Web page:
What is React Native?
Let’s look at some other React Native capabilities that make it so popular with enterprises worldwide:
- Establishes Platform Independence
When Facebook initially developed and launched React Native it was primarily meant to sustain iOS, but over time it has also started supporting the specific needs of Android. This means that React Native app development is like native development where the use of a single codebase allows apps to run on both iOS and Android platforms.
- Easily Available Reusable Components
React Native has re-usability at its core, which allows React Native app developers to make use of plug and play like features. The app architecture thus stays consistent with features like responsive UI and US, responsive UI and UX, web-like style of development as compared to hybrid frameworks and the features and functionality of native widgets.
- Revamp Existing Code
React Native app developers can apply React Native’s UI components to an existing app code that already exists. This is a very useful feature for businesses that need to supplement existing apps without having to rebuild them. The process of embedding React Native UI components is a quick process and does not require re-writing.
- The Hot Reloading Feature
Speaking of the hot reload feature, there is a huge change in the latest version of React Native launched recently, i.e. React Native 0.61. So let’s look at what has changed when it comes to hot reloading and the many other features that have changed or have been introduced.
New developments in React Native 0.61
- Fast Refresh replaces hot reloading
When the creators of React Native asked developers what they would want to change about the language, they were presented with a list that included things like sketchy debugging, lack of an easy open-source contribution process, and hot reloading among others.
As discussed earlier, the hot reloading feature allows the React Native development company to update apps easily because the developer can refresh the updated files without losing the app state. A React Native developer or a React Native development company reading this article would know that live reloading refreshes the entire app when a file changes, while hot reloading only refreshes the files that were changed. Together these two useful features are excellent while debugging your app as it reloads your app nearly in runtime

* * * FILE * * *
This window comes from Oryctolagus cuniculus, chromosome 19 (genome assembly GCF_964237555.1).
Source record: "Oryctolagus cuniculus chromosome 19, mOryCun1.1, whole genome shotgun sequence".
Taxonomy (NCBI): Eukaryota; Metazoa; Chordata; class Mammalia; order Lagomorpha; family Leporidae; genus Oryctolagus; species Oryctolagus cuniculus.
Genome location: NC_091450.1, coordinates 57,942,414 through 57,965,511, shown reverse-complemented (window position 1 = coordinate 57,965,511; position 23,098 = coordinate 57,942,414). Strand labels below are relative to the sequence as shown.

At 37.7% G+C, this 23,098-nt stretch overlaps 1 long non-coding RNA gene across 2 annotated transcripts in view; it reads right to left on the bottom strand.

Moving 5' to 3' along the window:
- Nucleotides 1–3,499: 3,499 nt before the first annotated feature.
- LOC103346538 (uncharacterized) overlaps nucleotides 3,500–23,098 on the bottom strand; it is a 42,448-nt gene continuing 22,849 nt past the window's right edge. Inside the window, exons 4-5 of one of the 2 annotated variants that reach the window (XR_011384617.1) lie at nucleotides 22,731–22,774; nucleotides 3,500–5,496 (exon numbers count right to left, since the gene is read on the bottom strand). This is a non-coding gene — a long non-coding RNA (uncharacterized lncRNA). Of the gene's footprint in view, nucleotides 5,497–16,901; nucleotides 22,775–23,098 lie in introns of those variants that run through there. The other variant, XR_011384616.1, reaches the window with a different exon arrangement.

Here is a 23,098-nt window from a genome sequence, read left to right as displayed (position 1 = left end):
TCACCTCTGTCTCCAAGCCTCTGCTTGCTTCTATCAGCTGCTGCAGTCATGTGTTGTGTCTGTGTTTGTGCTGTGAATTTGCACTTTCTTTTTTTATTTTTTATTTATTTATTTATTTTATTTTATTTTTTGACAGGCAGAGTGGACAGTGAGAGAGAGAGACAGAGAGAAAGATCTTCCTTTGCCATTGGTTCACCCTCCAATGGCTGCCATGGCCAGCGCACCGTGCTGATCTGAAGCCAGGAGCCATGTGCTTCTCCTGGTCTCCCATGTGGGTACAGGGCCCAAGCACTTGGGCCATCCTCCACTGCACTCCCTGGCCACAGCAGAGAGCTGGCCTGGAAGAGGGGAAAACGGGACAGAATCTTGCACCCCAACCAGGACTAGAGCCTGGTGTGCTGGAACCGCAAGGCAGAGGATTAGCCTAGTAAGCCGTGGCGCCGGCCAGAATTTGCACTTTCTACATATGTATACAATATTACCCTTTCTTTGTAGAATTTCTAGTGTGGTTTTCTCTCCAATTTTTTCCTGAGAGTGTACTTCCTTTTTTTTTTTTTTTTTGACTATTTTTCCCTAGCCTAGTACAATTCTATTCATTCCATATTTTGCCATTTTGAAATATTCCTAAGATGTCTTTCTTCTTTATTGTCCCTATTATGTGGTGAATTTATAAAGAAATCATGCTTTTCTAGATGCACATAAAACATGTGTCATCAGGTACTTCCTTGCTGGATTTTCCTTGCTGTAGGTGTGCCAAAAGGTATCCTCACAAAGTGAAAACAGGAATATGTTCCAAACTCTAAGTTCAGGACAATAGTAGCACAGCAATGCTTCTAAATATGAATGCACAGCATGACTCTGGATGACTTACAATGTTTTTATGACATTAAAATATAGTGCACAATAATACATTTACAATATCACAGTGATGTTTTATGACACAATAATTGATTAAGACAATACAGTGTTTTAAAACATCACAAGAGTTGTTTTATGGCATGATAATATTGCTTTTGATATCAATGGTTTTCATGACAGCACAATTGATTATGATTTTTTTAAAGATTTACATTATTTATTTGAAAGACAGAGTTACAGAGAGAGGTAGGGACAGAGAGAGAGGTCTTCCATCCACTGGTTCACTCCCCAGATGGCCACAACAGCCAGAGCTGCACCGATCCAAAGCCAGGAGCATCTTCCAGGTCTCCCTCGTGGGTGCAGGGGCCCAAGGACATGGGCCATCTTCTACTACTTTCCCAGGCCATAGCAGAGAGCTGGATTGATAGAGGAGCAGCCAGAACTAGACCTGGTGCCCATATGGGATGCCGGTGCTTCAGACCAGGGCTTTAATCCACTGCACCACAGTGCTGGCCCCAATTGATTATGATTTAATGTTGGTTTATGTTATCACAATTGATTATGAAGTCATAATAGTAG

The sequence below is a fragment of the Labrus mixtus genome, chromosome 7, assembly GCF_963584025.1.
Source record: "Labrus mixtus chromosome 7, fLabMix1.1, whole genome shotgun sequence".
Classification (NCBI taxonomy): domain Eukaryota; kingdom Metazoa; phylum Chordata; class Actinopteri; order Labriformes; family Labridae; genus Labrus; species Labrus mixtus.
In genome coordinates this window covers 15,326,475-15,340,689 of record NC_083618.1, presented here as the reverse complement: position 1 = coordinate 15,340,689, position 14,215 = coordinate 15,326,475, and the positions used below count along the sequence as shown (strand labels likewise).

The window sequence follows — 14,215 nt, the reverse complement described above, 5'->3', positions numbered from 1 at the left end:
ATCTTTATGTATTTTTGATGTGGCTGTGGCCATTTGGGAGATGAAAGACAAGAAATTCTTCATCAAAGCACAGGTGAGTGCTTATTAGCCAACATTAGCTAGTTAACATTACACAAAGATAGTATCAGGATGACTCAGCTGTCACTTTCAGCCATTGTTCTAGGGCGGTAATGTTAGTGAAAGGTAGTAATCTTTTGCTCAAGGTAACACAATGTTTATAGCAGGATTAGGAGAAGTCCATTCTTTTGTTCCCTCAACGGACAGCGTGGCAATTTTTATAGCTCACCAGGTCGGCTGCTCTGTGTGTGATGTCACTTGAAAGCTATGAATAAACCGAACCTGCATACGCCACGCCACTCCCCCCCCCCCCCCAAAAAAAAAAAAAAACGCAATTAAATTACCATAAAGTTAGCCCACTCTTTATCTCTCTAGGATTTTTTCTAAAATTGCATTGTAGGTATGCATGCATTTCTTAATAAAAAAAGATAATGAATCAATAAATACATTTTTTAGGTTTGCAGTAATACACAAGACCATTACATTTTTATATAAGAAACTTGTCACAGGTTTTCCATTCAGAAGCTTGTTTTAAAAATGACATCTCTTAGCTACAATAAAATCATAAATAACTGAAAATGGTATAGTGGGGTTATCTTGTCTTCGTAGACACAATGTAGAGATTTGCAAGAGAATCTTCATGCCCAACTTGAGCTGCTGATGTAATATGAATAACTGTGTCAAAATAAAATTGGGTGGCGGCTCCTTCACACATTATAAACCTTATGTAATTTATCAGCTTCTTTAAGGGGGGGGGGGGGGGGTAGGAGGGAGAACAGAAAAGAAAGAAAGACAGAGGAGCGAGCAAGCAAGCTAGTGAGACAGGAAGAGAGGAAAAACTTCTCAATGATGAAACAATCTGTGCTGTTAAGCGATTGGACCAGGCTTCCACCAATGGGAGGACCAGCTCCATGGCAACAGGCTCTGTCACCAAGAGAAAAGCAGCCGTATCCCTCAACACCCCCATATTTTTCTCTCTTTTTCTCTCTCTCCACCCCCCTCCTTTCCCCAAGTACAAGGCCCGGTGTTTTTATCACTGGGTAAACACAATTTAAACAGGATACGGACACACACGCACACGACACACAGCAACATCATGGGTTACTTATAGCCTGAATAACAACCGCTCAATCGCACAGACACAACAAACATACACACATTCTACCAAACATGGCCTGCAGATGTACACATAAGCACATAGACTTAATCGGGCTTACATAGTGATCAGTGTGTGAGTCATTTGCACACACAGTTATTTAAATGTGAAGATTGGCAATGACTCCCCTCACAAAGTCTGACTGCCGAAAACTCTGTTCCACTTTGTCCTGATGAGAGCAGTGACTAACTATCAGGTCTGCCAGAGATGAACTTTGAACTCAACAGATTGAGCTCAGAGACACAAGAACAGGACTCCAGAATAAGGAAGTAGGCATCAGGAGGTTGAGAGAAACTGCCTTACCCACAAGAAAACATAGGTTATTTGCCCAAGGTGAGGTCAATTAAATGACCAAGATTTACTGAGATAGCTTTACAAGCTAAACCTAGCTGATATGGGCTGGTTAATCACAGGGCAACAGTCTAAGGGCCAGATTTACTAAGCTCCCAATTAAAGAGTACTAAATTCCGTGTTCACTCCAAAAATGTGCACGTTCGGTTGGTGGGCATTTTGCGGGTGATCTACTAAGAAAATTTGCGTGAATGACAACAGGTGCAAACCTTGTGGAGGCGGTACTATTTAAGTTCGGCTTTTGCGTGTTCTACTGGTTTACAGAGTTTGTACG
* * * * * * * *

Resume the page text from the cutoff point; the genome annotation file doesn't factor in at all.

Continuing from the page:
However, though this is a great feature, developers complained that it was not reliable with function components. Sometimes the screen would not get updated, or important aspects like typos and other errors would get missed. For any React Native development company this would obviously be a huge concern because it would take additizonal effort and repeated testing and coding before launching an app.
That’s why the creators of React Native launched React Native 0.61 with a new functionality called Fast Refresh, which essentially combines live reloading with hot reloading. Why is Fast Refresh better than hot reloading? That’s because Fast Refresh gives full support for function components, hooks, is able to recover smoothly from typos and mistakes and, perhaps the best feature, it does not perform invasive code transformations.
Apps developed in React Native become so much easier to handle because the Fast Refresh feature is enabled by default, though if developers don’t want it they can turn it off by going to the Dev Menu.
So what should React Native developers remember about Fast Refresh?
- Fast Refresh supports modern React, including function components and hooks
- Fast Refresh preserves React local state in function components
- Developers can reset the React state on every edit, by adding specific command on the file with that component
- Fast Refresh always remounts class components without preserving the state
- Fast Refresh automatically detects errors in the code and retries rendering after you save a file. Developers thus won’t have to reload the app manually after fixing a syntax or a runtime error.
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Here are some other vital new developments in React Native 0.61.
- The useWindowDimensions hook
React Native 0.61 has been launched with useWindowDimensions, essentially a new hook that can be used by developers instead of the Dimensions API. The hook will let the React Native developer automatically provide and subscribe to window dimension updates.
- Better CocoaPods compatibility support
CocoaPods had been integrated as a default feature in React Native 0.60, resulting in broken builds using the framework. Thankfully this has been corrected in React Native 0.61, owing to updates in podspec.